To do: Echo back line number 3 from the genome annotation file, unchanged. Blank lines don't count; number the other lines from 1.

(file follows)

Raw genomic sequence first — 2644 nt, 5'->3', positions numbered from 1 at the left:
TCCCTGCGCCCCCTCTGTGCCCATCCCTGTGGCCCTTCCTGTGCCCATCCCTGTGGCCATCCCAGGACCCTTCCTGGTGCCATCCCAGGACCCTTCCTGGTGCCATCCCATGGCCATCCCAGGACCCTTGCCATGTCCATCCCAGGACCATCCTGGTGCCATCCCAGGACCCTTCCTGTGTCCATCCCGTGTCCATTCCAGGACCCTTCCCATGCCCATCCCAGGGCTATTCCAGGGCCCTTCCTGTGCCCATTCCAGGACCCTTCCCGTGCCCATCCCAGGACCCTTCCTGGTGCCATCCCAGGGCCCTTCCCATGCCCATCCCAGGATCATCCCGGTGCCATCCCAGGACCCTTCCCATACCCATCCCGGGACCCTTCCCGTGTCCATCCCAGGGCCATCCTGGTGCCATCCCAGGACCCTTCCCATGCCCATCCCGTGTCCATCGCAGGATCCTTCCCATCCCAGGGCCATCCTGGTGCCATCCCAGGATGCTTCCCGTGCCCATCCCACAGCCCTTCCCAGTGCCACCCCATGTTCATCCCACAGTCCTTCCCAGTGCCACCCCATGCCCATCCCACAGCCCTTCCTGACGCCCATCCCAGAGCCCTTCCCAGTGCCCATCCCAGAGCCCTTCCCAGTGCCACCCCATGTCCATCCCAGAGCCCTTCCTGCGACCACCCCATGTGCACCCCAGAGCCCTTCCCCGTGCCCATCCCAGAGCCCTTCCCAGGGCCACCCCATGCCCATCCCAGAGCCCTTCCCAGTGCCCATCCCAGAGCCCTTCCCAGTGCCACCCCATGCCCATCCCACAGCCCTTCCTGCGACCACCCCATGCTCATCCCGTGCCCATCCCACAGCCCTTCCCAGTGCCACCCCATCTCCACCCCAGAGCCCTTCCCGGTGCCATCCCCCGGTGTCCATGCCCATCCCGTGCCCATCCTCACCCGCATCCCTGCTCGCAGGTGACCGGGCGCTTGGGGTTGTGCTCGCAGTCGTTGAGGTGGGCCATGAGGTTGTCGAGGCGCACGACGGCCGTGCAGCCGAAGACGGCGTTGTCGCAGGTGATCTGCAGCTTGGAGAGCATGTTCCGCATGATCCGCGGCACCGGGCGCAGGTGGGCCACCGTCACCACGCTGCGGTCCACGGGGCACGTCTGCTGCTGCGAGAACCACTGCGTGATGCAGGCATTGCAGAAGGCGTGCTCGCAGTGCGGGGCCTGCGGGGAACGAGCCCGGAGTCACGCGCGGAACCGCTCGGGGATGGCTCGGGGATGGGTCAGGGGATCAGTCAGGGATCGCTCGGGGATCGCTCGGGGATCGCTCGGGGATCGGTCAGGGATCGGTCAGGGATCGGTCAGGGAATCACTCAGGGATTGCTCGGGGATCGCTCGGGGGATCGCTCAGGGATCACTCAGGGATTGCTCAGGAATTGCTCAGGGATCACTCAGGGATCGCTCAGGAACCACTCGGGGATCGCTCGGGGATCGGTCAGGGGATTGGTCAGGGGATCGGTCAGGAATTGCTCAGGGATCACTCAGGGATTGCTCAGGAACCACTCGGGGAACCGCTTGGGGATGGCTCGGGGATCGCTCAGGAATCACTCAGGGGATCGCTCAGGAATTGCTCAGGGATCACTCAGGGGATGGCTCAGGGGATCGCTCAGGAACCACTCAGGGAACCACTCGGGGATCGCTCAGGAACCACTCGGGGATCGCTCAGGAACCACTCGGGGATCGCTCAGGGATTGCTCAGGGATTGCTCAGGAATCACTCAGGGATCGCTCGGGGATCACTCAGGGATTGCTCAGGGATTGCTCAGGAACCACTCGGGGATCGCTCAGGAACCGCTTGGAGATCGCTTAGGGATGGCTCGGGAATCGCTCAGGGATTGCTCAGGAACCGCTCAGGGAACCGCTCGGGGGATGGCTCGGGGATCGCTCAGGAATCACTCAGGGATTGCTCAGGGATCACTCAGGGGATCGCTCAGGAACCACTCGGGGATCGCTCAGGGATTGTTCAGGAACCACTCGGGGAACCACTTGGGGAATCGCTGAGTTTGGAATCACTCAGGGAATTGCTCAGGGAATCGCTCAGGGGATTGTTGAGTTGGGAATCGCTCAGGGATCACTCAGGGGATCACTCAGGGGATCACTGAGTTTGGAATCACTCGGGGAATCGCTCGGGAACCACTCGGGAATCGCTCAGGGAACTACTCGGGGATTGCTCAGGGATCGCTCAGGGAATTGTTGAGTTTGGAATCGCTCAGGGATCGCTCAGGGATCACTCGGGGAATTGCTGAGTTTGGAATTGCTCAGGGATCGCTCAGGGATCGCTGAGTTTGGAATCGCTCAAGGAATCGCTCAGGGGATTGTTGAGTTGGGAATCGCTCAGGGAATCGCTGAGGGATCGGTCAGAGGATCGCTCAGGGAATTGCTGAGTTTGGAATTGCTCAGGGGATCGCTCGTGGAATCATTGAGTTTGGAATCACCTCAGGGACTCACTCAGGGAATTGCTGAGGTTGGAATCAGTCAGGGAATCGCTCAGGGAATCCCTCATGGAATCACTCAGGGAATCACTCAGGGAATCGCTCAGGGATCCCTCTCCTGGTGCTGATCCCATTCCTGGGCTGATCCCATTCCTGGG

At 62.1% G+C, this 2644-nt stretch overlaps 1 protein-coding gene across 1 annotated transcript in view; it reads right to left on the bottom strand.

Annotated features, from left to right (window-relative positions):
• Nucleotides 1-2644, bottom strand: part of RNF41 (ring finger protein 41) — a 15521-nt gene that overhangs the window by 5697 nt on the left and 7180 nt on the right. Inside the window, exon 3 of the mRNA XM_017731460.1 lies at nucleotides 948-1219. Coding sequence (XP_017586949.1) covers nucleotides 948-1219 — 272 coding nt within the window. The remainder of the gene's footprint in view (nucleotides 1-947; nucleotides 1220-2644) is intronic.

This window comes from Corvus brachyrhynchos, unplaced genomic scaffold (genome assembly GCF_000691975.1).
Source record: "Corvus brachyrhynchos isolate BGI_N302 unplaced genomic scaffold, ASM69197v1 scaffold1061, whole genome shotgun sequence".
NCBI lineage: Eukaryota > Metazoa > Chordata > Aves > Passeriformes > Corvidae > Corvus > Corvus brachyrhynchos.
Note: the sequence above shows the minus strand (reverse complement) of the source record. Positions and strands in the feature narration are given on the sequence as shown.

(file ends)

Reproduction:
At 62.1% G+C, this 2644-nt stretch overlaps 1 protein-coding gene across 1 annotated transcript in view; it reads right to left on the bottom strand.